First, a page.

Standing apart from the crowd is usually seen as a good thing. It makes you cooler than the majority. But what if going against the majority was dangerous? Even life threatening? Enter the dystopian world of Majority, the first novel in author Abby Goldsmith’s newest series.
What if everyone had an audience inside their head, listening to their every thought?
I grew up in a rural area and didn’t make friends easily. Maybe that was why I imagined an audience of aliens inside my head, tuning in from distant planets. Maybe I was an alien, too. Maybe I’d been left on Earth accidentally. That distant audience would watch my life from the comfort of their technologically advanced homes, reacting as I explored the stream near my house, whispering about the kids who bullied me in school. The aliens were on my side.
As I learned about Nazism–my Jewish ancestors were fortunate to move to the U.S. prior to the immigration restrictions during the WWII era–I had to grapple with a big question. When I learned about colonial American slavery, there was the big question again. And the Salem witch trials. Okay, here’s the big question. How can a successful society, a society ruled by adults, collectively agree to do something horrible?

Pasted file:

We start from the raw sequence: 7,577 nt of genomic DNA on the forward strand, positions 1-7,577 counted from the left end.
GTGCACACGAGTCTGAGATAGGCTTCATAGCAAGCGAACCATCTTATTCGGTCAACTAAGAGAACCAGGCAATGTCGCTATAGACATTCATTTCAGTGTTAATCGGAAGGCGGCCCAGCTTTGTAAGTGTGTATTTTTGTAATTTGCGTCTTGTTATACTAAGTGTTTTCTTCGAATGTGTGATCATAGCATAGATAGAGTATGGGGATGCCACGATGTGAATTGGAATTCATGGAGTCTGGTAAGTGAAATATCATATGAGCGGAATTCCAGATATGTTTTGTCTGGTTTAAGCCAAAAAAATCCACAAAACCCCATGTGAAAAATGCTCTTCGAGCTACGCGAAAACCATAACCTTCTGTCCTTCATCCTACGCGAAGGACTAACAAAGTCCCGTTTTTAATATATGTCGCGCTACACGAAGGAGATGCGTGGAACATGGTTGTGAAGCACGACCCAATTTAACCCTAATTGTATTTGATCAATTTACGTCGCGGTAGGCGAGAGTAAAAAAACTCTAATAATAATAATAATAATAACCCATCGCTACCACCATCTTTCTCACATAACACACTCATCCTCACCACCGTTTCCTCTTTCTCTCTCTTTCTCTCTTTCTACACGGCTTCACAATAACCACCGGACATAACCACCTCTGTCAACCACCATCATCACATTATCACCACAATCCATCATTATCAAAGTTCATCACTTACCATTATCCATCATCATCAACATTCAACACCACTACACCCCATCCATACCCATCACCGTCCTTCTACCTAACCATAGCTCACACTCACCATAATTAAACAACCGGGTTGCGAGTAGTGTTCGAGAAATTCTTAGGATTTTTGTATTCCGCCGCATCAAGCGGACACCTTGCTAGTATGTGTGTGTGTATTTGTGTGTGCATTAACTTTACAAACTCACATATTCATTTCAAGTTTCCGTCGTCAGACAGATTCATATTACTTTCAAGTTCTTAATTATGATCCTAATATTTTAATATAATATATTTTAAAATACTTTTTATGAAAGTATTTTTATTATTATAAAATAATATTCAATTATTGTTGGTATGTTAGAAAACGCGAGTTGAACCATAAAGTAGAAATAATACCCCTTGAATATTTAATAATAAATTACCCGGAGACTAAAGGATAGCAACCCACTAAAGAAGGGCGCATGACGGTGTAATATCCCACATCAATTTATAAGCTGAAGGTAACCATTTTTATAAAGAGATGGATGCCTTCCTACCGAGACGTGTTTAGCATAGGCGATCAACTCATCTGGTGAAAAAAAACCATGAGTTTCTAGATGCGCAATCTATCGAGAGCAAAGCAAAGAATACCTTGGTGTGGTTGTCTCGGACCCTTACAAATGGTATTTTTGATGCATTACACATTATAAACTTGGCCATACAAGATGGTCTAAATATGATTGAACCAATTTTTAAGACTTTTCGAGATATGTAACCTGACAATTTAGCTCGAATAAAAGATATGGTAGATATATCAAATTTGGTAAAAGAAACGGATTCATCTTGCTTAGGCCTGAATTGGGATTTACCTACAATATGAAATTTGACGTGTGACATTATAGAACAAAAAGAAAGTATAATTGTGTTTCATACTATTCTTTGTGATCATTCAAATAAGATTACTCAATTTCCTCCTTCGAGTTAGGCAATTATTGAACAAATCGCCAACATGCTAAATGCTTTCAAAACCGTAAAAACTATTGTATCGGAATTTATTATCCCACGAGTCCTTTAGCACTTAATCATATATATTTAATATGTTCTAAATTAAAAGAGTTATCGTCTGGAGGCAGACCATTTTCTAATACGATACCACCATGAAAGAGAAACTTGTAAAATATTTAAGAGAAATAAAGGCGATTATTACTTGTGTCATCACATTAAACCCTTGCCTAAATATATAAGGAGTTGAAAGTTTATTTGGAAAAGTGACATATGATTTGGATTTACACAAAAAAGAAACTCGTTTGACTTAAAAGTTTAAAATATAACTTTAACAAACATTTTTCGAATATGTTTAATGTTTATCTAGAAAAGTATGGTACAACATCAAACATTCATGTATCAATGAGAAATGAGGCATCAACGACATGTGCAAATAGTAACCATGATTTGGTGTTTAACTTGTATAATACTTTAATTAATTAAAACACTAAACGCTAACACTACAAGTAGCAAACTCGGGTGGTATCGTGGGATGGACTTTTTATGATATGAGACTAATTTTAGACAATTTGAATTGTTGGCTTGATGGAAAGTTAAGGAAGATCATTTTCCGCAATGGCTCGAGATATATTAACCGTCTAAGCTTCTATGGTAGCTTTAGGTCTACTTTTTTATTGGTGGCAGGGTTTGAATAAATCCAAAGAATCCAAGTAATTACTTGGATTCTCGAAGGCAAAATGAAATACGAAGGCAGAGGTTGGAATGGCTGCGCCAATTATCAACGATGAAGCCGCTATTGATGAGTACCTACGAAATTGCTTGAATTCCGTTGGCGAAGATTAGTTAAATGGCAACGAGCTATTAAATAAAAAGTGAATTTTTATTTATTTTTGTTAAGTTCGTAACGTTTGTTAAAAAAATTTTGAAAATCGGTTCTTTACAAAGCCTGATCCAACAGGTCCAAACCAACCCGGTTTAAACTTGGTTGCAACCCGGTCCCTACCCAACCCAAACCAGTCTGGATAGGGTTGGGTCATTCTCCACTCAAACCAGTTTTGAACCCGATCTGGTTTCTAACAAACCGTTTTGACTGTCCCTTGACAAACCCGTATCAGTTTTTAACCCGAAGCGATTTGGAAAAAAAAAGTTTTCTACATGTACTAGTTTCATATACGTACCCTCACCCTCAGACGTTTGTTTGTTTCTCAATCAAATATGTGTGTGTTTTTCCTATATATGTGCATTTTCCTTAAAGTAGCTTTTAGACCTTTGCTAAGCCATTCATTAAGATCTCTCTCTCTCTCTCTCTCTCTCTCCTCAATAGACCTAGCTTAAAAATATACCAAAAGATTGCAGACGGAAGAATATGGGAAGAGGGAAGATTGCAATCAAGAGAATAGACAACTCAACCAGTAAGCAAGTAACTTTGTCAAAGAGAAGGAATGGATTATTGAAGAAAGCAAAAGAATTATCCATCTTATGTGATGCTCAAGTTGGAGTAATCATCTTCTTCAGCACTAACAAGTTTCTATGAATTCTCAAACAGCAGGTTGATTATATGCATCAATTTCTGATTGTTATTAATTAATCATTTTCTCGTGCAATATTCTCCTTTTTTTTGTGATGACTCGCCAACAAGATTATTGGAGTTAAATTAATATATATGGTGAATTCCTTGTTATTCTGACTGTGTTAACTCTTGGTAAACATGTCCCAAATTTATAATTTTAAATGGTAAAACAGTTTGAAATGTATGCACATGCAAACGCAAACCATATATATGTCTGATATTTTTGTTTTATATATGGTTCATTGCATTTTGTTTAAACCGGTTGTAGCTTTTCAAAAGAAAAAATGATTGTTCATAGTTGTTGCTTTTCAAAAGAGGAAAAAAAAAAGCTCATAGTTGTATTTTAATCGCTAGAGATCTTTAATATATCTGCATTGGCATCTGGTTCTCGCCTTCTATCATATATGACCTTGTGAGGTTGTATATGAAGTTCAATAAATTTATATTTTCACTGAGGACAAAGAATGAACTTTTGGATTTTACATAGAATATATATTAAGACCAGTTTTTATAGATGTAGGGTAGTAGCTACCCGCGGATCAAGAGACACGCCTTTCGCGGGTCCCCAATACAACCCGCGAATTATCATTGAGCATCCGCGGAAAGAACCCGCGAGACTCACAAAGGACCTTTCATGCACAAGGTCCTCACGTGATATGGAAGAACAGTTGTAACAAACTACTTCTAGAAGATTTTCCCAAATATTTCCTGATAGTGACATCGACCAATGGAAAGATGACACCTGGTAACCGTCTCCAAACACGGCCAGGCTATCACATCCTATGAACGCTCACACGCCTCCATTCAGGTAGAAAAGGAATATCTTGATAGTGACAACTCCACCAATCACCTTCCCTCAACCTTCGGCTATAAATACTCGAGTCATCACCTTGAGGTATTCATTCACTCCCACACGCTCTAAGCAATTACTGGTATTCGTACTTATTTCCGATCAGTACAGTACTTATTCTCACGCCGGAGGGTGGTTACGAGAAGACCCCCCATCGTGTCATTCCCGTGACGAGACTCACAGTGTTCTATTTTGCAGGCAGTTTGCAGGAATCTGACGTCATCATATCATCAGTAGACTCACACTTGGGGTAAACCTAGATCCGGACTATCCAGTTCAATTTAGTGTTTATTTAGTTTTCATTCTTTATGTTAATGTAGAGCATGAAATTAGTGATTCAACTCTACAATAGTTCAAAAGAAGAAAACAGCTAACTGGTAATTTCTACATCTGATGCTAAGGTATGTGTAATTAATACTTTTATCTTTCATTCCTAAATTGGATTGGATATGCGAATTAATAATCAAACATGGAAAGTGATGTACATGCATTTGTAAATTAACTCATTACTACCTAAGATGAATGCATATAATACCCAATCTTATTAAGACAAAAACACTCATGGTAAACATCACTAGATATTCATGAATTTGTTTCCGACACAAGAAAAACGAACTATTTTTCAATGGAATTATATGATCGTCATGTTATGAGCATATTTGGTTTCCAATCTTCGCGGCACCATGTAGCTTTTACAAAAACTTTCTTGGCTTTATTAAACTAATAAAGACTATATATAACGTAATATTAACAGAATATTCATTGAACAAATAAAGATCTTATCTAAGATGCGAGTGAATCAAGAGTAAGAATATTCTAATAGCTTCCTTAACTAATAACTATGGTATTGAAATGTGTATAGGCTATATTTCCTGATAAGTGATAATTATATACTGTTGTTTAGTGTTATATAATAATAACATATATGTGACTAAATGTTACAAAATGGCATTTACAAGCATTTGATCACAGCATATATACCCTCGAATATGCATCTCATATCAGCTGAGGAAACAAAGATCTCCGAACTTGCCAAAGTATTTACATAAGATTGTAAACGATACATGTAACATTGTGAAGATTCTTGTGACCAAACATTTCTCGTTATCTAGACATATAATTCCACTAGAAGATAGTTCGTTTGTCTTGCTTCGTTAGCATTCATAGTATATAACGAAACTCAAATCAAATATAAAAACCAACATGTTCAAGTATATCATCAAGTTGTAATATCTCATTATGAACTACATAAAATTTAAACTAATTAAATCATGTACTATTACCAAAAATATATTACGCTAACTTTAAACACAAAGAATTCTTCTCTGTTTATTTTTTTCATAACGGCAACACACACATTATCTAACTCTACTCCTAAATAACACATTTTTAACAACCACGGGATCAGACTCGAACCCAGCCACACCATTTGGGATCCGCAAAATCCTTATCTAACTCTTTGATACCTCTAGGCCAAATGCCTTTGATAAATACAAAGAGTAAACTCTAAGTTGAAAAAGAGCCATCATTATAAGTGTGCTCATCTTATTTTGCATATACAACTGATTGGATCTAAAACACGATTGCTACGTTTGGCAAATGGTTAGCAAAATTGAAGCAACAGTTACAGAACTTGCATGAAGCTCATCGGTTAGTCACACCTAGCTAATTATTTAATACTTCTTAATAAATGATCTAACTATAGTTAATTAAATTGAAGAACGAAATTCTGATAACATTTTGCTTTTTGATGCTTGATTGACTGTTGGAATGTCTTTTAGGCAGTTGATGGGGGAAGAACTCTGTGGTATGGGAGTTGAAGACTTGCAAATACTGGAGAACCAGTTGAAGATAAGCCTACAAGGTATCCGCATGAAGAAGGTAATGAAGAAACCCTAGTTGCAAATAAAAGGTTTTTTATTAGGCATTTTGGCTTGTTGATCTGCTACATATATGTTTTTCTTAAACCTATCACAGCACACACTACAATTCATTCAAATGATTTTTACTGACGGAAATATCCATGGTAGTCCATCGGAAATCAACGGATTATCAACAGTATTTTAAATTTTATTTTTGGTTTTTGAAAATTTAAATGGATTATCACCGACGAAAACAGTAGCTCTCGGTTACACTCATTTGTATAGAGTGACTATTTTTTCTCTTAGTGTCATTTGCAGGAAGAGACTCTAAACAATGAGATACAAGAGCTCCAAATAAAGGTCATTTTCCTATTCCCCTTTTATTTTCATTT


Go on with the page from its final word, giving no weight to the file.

Now I was questioning that distant audience of aliens. What if they were actually laughing at my misfortunes from the comfort of their alien homes? It’s not hard to imagine. The people we hear about on the news are utter strangers to us. There’s a layer of distance between an audience and the newsworthy subject they might be watching or casually discussing. And there’s camaraderie, too. The audience bonds with each other. They share an experience, and the subject is not part of that.
In fact, sympathy for the subject is dangerous in many situations. It can be dangerous to go against popular opinion. Ask any kid who goes to school. Ask anyone who ever dared to defy social norms, or anyone who dared to say something controversial on social media…
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